Judith Weston, a Los Angeles teacher who holds three-day acting workshops just for directors, observed that sometimes directors think they've communicated with the actors but find out they haven't. In her book Directing Actors, she wrote, "The biggest complaint I hear from actors is that directors don't know what they want. Most directors think they have a very clear picture… of exactly how they want the movie to look and sound." That, of course, is part of the problem: Directors have a result in mind—or think they do, anyway—but actors approach their work as a process.

Directors, Weston told me, tend to talk too much: "[They] over-explain the psychology of the character until it doesn't sound like a real human being anymore. They start out thinking they'll be clear, and the actor doesn't respond to it at all. Then they have no option but to say over and over again, 'She's angry but she still loves him,' while the actor looks at them blankly."

"Is that because they don't know the actor's language?" I asked.

"They think they don't know the language," said Weston, "but the problem is actually that they haven't understood who the characters are as people. They have this idea of the result—how this line should be spoken, what the expression on the actor's face should be. But they don't know what would stimulate the character's situation, or needs. Actors don't care about jargon. They just want something that feels real."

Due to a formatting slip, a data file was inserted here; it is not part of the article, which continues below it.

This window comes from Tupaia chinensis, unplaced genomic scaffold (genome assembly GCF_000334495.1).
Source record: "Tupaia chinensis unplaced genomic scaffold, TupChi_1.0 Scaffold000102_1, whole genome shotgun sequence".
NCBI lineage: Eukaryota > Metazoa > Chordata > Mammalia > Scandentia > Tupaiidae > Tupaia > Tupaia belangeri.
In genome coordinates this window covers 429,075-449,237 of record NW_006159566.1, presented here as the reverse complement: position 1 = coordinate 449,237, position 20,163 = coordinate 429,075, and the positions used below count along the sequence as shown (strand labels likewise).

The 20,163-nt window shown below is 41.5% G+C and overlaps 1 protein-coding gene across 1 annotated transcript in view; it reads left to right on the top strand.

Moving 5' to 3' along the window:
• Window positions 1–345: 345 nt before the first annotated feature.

So Weston teaches the directors about subtext and choices, through work on monologues, scenes, improv, and various exercises. She also teaches them what listening is, using an abbreviated version of Sandy Meisner's repetition exercises. To understand one of Stella Adler's main tenets—that acting is about doing, not emoting—they do a version of the ABC exercise (playing a variety of specific actions while saying "ABC" instead of memorized dialogue). They also work on sense memory and personal substitution exercises à la Strasberg.

I asked Weston what the hardest things are for directors to learn. "Creating a subtext, making a choice, and having the words flow out of that instead of having a [preconceived] idea of how the lines should be said," she replied.

And what are the most important things they need to learn? "Listening," she said. "They get this idea that they have to control everything, be stronger and smarter than everybody on the set. Then they lose their ability to see and hear. I think it's fear that makes them do that—they're afraid they'll let everybody down by not being in control. They need to really listen and understand what the actor is saying. The actor might say one thing and mean something completely different, just like in real life, except that actors have more subjective personalities and are more sensitive to subtext. An actor will say something, and the director thinks, I have to fix that, when in reality they'd be better off asking more questions about the problem."

Horse Whisperers